Firstly I would like to extend a warm welcome to all those new to gardening and of course our loyal green-fingered readers, it’s great to be back and to share my knowledge and experiences with you all.
They say every cloud has a silver lining and there is no doubt that the stresses and uncertainty of the past year have resulted in many turning to gardening as a means of occupying time and enjoying the great outdoors. It is my sincere hope that you all continue to enjoy gardening and create your own special space for relaxation.
My first rule about gardening is to take it one step at a time, gradually build up your skills and slowly transform your outdoor space. There is nothing more demoralising than spending countless hours grafting intensely, exhausted after a prolonged period of hard work, only to find the area you have cleared rapidly taken over by weeds, it’s not supposed to be like that.
Think of the task as if you were faced with a giant pumpkin, now you wouldn’t try to eat it all at once, but take a slice at a time, and maybe think of different ways to cook it to make it more enjoyable. Likewise take the same approach to your garden, working on different elements an hour or so at a time stopping for regular cups of tea or coffee in order to enjoy your achievements and work out what to do next. I always have a number of favourite jobs I like doing, sowing seeds, potting plants, wandering around the garden to see what’s in flower or looking good, so with bigger physical jobs like digging over a new bed or weeding an area that has got out of control I will spend a maximum of an hour working hard then take a break, go and do something else or just go for a walk, then later in the day or even the next day do another hour. You will be surprised what you can achieve in a few days.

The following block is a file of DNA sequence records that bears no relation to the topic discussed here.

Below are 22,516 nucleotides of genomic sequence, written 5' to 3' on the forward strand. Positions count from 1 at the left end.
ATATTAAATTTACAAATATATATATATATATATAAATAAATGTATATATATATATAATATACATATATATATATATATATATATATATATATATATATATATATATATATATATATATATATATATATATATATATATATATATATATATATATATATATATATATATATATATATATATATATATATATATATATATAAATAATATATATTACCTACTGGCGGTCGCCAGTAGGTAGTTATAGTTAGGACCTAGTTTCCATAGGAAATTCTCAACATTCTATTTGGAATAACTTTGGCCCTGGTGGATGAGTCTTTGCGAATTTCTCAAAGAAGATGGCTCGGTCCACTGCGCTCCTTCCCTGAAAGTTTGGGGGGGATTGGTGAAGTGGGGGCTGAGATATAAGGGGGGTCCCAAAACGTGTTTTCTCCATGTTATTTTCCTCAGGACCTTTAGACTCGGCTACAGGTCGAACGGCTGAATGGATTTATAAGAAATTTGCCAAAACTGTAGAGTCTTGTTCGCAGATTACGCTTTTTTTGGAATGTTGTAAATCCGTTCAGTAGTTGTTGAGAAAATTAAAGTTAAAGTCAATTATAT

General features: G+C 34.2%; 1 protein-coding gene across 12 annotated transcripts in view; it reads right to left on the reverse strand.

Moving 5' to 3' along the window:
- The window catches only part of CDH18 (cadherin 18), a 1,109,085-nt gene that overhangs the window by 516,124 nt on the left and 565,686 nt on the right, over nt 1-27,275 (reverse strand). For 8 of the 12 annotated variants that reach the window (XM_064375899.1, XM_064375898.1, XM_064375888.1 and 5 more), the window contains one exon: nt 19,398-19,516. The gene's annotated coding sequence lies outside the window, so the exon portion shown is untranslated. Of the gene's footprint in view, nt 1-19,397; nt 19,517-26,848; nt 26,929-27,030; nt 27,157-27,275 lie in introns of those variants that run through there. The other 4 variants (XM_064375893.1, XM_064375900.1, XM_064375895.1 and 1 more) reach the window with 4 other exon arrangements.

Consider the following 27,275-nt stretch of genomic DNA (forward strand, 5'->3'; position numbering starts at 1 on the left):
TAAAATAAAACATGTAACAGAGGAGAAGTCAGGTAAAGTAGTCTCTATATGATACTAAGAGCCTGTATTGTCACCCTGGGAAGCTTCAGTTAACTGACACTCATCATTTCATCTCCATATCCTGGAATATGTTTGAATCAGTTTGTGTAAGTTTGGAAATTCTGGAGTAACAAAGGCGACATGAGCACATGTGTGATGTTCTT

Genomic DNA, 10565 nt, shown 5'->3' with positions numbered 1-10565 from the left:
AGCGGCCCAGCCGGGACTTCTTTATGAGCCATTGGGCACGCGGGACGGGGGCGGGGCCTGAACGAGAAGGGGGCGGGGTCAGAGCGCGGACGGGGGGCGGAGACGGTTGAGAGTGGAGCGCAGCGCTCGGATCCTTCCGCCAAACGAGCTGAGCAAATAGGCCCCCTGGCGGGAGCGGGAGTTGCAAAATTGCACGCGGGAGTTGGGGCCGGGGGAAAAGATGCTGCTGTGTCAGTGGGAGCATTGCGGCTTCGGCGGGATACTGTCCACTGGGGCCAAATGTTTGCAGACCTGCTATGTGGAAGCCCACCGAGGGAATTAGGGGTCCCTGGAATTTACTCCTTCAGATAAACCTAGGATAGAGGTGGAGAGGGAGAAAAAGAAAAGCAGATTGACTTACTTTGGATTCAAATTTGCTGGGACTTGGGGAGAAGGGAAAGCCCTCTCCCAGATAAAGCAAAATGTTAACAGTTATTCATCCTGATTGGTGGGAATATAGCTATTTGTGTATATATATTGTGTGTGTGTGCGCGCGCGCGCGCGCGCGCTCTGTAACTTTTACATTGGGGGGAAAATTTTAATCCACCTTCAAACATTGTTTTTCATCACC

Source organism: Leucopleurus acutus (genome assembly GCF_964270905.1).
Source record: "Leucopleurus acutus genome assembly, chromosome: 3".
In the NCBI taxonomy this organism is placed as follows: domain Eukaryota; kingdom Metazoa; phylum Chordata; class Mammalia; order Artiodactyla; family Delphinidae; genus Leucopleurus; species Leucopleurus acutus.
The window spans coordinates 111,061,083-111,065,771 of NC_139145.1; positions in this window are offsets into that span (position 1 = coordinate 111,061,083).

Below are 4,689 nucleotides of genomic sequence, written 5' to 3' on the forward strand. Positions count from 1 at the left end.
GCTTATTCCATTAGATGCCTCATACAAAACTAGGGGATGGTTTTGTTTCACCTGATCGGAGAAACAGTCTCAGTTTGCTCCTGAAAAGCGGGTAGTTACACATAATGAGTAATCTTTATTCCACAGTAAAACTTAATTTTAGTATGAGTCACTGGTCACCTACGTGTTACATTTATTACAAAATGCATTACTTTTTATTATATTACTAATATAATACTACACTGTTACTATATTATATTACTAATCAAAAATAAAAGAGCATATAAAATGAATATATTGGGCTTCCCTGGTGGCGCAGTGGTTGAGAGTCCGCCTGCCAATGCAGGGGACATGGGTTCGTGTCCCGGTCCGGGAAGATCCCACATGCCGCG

I believe the reason why we are considered a nation of gardeners is that we love talking about the weather, and if there is one thing that is ruled by the weather it’s gardening. I have just been out in the garden trying to remember what was in flower this time last year and there is no doubt the season is later this year, cold winds and repeated frosty nights have really held things back. The only consolation is that plants will adjust and not be put off, and maybe one plant that didn’t do well last year does better this year. The key is to enjoy your achievements and blame the weather for the rest.
May, is an exciting time for the garden, everything is growing and towards the end of the month many of our less hardy plants can be moved out into their summer quarters. Summer bedding and container plants can add a splash of colour and with careful selection can look great in and amongst mixed borders of shrubs. In Yorkshire we are normally safe from heavy frosts after the second week of May, but do keep an eye on the weather forecast and if a frost looks likely cover your planted containers and tender plants with a little horticultural fleece.
It’s not too late to sow salads and other vegetables from seed, usually directly into a prepared area where the soil has been cleared of weeds and ideally in an open sunny spot. Sweetcorn sown in pots and germinated on a warm windowsill will be ready to plant out in early June.
Half hardy legumes, French and runner beans can be sown directly in the garden, but make sure to provide suitable supports. Runner beans will need a frame of canes or sticks that will allow the plants to grow up to 1.8 metres (6 feet).
Nurseries and garden centres will be chocked full of plants, especially things like tomatoes, cucumbers, squashes and courgettes. If you don’t have a greenhouse try growing in a grow-bag close to the house in a sunny spot. If you are not into growing your own vegetables then take a look around your garden to see where there are gaps. A monthly trip to your local nursery or garden centre to see what is looking good can help in choosing plants that will flower each month extending the interest and colour in your garden display.
It’s a busy time in the garden and we often miss key jobs, such as providing supports for floppy perennials, put in place now they will make sure the plant gives the best display. It is impossible to straighten the stems of a plant that has collapsed and the worst thing is your eye is drawn to them straight away. Many of the more vigorous herbaceous perennials can be cut back by half and will recover to flower a little later than usual.
If you have spring flowering shrubs such as Forsythia and winter flowering Jasmine, these can be cut back and thinned now, they will put on new growth throughout the rest of the year ready to flower next spring.
Next month, (keep an eye on your soft fruit, climber care, taking cuttings.)